Is there a good argument for bottom up innovation?

By Clarette du Plooy


Last week I attended the Roboyo RPA (Robotic Process Automation) and Artificial Intelligence (AI) summit in Zurich when Boris Krumrey, Chief Robotics Officer from UiPath, discussed the topic of a “robot-for-all” in the context of rolling out automation in a company. According to UiPath, for automation to scale and succeed, it is best to not only use the traditional ‘top-down’ or strategic approach but to combine it with a less traditional, user driven “bottom-up” approach.  True bottom-up innovation is not just another project but rather a way to use the culture or dynamics in an organization to drive change.

Bottom-up innovation is about behavior and can therefore be applied in many situations in a company but for illustration purposes we will focus on RPA. In my opinion, the benefits of using the bottom-up approach in automation is of great value so therefore I decided to shed some light on the topic.

Rolling out a bottom-up innovation initiative does not have to come at a significant expense, but in the case of RPA it will require a minimal upfront financial investment as robots need to be acquired. with no guaranteed direct financial return in the end. Therefore, the question is really, is it worth considering and how would you use it to scale?

Is it worth it?

Integrating innovation into everything a company does is a very good way to maximize the already available resources to grow both people and the business. Innovative thinking and an entrepreneurial attitude are therefore behaviors that need to be nurtured as they shape a thriving culture of a company.  Whether those behaviors are applied on automation, client service or general employee wellbeing, the impact of a culture can be measured but how you measure it, will be different than how you assess the success of a project.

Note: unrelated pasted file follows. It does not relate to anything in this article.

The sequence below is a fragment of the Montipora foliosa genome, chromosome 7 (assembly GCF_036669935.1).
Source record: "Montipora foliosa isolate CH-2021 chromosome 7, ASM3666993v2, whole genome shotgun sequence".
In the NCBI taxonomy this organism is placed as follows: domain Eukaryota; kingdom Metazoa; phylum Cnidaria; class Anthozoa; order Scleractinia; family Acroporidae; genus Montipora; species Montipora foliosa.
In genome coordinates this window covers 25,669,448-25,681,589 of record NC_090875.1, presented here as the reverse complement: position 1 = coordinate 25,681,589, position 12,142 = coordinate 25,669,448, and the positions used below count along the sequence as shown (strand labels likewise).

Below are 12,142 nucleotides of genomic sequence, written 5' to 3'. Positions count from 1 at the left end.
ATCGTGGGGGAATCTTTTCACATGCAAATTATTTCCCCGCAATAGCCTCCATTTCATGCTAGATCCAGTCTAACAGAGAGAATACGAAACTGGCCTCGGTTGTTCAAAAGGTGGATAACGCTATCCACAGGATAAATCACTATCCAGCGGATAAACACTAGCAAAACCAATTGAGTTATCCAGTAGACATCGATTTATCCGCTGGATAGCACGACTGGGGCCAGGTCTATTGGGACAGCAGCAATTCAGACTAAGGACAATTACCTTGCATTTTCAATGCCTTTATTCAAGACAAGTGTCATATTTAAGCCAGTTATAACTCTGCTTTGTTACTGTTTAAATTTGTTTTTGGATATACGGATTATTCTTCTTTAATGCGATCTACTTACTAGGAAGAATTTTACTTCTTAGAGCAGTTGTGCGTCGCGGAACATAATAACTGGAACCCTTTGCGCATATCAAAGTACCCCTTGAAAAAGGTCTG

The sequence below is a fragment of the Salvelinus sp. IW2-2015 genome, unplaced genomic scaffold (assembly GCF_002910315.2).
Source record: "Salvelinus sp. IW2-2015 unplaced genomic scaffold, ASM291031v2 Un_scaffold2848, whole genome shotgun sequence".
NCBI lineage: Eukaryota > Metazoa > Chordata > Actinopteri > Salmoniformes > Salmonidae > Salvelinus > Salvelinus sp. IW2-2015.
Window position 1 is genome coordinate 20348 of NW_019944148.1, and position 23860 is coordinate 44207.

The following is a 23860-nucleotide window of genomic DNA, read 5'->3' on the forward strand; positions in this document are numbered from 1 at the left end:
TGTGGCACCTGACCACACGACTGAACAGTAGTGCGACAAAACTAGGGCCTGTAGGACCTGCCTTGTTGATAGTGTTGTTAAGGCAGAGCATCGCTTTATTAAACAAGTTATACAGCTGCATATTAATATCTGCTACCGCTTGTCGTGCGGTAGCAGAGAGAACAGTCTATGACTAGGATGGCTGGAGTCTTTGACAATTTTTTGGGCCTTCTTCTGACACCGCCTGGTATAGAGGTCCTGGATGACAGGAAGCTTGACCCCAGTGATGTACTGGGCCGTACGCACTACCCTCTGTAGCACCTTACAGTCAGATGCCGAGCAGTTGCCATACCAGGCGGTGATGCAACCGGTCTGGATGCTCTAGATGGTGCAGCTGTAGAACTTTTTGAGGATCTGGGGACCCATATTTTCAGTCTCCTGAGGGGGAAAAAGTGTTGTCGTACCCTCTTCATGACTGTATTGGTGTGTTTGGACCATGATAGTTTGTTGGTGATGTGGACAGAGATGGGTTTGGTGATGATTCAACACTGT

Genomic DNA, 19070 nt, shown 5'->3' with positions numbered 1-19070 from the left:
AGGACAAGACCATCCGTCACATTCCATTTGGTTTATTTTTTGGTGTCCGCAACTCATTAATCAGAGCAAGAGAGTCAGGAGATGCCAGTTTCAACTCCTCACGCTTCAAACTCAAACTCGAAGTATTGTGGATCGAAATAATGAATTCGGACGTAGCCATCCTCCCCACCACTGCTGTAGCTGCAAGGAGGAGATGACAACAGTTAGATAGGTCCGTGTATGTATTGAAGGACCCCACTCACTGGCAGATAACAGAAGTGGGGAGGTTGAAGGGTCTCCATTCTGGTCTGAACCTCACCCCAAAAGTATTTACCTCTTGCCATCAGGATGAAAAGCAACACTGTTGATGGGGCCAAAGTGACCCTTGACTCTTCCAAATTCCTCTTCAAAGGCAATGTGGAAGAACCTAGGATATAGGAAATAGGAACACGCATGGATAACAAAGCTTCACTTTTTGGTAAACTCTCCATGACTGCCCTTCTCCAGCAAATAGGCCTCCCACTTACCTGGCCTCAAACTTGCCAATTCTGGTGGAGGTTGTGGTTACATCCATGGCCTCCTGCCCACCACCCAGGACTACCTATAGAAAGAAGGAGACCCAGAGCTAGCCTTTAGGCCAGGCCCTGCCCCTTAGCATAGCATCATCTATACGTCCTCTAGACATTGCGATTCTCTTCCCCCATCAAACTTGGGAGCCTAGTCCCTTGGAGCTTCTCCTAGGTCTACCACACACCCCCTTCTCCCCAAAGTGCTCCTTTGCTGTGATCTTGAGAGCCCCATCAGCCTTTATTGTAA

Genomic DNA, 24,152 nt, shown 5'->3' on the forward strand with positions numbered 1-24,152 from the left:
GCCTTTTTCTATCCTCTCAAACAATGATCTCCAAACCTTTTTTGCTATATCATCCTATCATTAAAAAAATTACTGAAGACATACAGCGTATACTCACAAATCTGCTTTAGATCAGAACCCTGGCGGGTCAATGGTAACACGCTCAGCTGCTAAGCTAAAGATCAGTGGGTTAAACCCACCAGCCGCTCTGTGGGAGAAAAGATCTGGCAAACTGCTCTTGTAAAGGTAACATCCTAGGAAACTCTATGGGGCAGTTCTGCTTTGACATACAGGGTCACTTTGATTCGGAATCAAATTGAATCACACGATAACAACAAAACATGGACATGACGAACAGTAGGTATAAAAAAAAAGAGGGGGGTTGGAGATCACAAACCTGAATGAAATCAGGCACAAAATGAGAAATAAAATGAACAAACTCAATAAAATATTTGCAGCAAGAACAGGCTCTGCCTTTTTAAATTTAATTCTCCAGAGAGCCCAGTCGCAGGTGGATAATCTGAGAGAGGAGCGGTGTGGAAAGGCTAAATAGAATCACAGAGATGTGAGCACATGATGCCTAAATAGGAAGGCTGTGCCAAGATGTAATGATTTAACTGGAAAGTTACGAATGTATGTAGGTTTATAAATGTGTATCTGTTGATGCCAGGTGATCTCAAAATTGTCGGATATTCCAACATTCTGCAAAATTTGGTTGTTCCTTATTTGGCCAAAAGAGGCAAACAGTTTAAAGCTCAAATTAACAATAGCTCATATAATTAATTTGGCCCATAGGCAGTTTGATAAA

From my perspective, some of the key benefits for the Company that invests in innovation and entrepreneurial behaviors are:

  • An increase in employee engagement because they learn, contribute and benefit all at the same time and this helps to build a stronger commitment to the company.
  • You identify internal talent for new innovation related positions or teams. This may be more efficient than recruiting people from the outside because internal talent has what it takes and already knows the company.
  • You don’t lose entrepreneurs, but you rather engage and connect with them.
  • You gather multiple ideas in a short time frame, while employees review and develop them into multiple proof of concepts.

On the other hand, for employees, the benefits include:

  • The ability to shape how they work and bring improvement to their daily tasks. that may free up time or reduce meaningless duties. That means employees would spend their time on tasks more critical and relevant for the company.
  • Helping them to develop new skills and in many cases It provides better relationships with clients.

Even though success from investing in bottom-up innovation is not just cost savings, it is visible and measurable over time. However, failure of the initiative can be summarized as a loss of any initial financial investments.  Realizing that significantly more effort is needed to change the company culture and have bottom-up innovation succeed, is not failure but a very useful action point for Management.

So how do you set it up?

The way I suggest setting up a bottom-up initiative, especially for first timers, is to have a focus on the people to strengthen personal commitment, innovation and learning.

In the case of RPA, it may look like this:

  1. Start small – Dedicate 10 – 15 ‘robots’ for this purpose that can be rotated every 4-6 months.